The U.S. Fish and Wildlife Service released a new management proposal for Mexican gray wolves Friday, as part of a larger plan for gray wolves.
Under the proposal, most of the remaining federal protections for gray wolves would be lifted and their management would be handled by state wildlife officials.
The only protected populations of gray wolf would be the subspecies of Mexican wolves in Arizona and New Mexico.
The new plan allows more Mexican wolves to be released in New Mexico and lets them roam beyond the current Blue Range Recovery Area, which is in the Apache and Gila national forests in eastern Arizona and western New Mexico.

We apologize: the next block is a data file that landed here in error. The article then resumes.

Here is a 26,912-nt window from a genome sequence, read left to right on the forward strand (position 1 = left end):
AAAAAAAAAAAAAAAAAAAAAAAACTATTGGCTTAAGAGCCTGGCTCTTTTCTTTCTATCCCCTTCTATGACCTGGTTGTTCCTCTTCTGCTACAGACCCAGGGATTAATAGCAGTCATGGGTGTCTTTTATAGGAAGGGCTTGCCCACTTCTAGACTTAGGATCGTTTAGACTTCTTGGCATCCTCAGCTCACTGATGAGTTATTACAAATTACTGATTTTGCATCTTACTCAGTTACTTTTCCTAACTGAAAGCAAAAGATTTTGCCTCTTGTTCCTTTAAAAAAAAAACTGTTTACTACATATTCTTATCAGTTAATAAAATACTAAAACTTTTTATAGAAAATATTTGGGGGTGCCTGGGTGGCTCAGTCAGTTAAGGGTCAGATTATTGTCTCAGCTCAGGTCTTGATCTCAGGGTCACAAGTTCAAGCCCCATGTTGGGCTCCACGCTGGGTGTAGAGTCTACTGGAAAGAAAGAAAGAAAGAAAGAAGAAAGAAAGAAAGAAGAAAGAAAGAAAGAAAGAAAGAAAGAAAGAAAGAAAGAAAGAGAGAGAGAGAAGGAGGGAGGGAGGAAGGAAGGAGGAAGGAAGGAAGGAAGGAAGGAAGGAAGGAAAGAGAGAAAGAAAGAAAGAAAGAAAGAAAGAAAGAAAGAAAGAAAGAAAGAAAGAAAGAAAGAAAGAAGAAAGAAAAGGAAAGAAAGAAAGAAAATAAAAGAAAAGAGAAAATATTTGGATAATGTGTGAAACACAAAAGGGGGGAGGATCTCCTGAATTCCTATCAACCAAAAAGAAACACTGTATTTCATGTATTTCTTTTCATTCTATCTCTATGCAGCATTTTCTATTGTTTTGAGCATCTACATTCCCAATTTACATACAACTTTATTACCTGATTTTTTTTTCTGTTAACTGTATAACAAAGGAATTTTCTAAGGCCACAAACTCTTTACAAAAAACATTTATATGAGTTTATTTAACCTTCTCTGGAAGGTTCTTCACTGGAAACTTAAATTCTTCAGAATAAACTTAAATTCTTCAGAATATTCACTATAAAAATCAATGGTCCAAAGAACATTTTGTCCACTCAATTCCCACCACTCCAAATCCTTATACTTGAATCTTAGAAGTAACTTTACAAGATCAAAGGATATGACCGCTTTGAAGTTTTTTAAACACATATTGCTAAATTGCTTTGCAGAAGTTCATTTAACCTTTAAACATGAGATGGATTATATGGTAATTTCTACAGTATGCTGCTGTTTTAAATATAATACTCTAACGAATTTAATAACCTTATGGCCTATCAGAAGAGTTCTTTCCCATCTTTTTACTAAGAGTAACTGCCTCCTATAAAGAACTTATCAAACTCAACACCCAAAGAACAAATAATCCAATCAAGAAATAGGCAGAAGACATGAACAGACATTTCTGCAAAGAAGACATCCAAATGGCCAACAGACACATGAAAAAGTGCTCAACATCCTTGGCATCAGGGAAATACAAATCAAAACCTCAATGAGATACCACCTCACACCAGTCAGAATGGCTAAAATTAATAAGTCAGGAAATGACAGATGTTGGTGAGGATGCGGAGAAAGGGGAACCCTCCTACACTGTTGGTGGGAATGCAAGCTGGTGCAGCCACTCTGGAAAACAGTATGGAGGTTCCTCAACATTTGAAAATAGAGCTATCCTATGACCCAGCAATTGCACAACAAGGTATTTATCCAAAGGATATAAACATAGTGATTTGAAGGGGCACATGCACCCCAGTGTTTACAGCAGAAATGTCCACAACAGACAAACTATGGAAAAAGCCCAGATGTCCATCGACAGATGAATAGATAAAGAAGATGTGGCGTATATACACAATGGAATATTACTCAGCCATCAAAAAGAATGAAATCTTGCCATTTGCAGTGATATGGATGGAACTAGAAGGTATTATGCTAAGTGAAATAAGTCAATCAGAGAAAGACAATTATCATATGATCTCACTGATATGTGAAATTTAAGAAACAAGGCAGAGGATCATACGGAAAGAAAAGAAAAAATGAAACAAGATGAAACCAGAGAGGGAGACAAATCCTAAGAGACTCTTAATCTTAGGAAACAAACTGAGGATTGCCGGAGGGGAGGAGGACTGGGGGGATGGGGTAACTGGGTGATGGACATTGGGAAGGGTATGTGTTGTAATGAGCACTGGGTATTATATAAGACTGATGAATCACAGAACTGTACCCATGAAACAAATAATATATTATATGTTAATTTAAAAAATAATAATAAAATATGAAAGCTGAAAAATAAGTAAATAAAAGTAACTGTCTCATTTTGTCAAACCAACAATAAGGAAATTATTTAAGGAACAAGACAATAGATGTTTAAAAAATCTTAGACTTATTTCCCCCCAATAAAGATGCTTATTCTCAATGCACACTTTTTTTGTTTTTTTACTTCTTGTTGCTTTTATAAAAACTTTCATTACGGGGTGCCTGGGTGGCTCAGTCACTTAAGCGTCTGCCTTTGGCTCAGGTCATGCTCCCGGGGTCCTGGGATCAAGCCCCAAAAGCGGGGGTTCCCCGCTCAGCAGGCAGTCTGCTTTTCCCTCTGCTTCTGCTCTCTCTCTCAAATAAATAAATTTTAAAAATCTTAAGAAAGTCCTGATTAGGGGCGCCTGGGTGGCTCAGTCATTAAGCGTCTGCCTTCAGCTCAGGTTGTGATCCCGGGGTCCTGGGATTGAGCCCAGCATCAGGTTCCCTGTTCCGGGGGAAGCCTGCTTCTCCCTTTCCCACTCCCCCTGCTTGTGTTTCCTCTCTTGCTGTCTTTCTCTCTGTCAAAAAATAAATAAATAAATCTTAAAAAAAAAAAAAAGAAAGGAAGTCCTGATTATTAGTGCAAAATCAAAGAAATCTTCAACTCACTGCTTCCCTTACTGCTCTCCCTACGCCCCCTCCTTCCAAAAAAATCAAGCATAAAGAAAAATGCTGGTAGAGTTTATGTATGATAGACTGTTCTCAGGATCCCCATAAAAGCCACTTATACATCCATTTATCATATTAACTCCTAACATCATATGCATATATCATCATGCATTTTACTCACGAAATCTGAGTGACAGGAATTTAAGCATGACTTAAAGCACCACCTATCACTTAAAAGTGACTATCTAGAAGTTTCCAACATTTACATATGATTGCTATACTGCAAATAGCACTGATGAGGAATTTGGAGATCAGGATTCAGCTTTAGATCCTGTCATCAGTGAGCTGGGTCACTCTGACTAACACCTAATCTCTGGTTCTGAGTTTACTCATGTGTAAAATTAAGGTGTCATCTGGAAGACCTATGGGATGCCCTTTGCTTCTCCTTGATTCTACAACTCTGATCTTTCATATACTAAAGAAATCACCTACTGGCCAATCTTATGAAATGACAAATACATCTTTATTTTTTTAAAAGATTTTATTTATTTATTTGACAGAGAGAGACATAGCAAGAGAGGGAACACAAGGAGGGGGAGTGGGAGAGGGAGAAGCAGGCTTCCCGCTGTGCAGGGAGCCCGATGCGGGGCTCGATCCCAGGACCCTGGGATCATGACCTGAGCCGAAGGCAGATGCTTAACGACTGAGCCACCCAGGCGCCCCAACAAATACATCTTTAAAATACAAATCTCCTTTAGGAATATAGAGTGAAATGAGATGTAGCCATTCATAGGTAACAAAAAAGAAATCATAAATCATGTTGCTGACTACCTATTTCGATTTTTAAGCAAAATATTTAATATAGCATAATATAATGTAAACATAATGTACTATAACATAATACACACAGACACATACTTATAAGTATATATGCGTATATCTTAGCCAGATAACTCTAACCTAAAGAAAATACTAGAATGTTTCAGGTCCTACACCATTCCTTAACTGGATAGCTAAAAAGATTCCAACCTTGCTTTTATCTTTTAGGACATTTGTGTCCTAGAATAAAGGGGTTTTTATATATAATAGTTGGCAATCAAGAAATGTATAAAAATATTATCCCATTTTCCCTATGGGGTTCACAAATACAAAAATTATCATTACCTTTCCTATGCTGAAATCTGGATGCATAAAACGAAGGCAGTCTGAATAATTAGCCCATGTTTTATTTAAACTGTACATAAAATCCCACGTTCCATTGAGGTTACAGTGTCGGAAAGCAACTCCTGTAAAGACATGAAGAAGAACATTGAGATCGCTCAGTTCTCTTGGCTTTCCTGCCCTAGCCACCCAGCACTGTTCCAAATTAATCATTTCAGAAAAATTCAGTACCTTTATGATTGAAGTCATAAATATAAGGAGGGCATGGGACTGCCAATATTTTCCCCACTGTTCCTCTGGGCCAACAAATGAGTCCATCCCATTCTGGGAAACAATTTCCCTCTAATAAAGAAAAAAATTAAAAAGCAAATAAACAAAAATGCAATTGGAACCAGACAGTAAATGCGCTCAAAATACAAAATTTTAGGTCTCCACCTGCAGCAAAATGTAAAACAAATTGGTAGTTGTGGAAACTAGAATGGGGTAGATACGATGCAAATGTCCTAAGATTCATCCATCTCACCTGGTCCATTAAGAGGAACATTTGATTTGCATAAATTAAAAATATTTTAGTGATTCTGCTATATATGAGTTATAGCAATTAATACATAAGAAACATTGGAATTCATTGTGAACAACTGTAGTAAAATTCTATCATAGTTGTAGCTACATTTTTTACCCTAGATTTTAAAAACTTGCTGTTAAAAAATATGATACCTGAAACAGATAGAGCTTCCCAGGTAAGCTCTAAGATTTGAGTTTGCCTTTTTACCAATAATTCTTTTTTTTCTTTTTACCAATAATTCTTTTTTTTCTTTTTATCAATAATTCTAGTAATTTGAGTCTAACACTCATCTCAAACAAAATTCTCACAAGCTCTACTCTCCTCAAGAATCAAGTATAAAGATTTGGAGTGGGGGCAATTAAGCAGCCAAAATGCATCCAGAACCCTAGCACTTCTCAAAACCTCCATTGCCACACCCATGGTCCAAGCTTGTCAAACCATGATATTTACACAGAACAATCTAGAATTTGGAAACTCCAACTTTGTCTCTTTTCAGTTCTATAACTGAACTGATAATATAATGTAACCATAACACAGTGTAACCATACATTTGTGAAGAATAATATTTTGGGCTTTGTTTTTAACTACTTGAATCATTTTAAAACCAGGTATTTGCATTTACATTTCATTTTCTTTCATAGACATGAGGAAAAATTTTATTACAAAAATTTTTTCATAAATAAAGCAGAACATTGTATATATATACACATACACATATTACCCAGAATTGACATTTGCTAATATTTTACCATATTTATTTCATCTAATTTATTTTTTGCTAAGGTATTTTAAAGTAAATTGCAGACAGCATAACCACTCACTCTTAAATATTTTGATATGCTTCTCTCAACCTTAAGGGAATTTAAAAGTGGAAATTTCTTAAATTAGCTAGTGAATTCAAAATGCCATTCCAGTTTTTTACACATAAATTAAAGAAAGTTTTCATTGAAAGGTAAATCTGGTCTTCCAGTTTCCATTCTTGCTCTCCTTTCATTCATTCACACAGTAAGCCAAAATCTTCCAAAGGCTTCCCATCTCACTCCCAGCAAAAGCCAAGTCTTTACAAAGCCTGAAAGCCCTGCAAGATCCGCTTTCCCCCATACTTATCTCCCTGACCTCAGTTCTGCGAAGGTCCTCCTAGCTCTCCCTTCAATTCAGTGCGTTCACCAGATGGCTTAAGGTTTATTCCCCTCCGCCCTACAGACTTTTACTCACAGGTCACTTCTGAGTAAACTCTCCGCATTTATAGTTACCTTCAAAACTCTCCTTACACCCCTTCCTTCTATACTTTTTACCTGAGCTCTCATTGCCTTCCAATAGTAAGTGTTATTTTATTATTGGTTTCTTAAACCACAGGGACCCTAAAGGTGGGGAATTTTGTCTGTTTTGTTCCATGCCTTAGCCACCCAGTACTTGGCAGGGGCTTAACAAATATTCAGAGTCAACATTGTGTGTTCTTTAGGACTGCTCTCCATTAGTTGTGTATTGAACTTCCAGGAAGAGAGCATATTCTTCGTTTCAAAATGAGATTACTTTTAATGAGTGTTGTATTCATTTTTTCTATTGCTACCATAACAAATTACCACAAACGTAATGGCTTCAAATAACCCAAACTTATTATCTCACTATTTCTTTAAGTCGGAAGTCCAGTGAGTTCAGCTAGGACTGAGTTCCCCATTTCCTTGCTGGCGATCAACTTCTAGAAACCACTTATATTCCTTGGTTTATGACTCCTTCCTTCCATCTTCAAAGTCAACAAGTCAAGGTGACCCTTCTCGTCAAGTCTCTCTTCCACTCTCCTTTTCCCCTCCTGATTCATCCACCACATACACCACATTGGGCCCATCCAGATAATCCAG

U.S. Fish and Wildlife Service Regional Director Benjamin Tuggle says the revised wolf recovery plan could eventually lead to more wolves and more packs.
The Mexican gray wolf once roamed large portions of the Southwest but was almost extinct by the mid-1900s. It was listed as endangered in 1976.
The U.S. Fish and Wildlife Service began releasing captive-reared Mexican wolves in eastern Arizona and western New Mexico in 1998.
A 2012 survey of the area turned up 75 wolves living in the wild, up from 58 in 2011.
U.S. Fish & Wildlife Service's Mexican gray wolf reintroduction page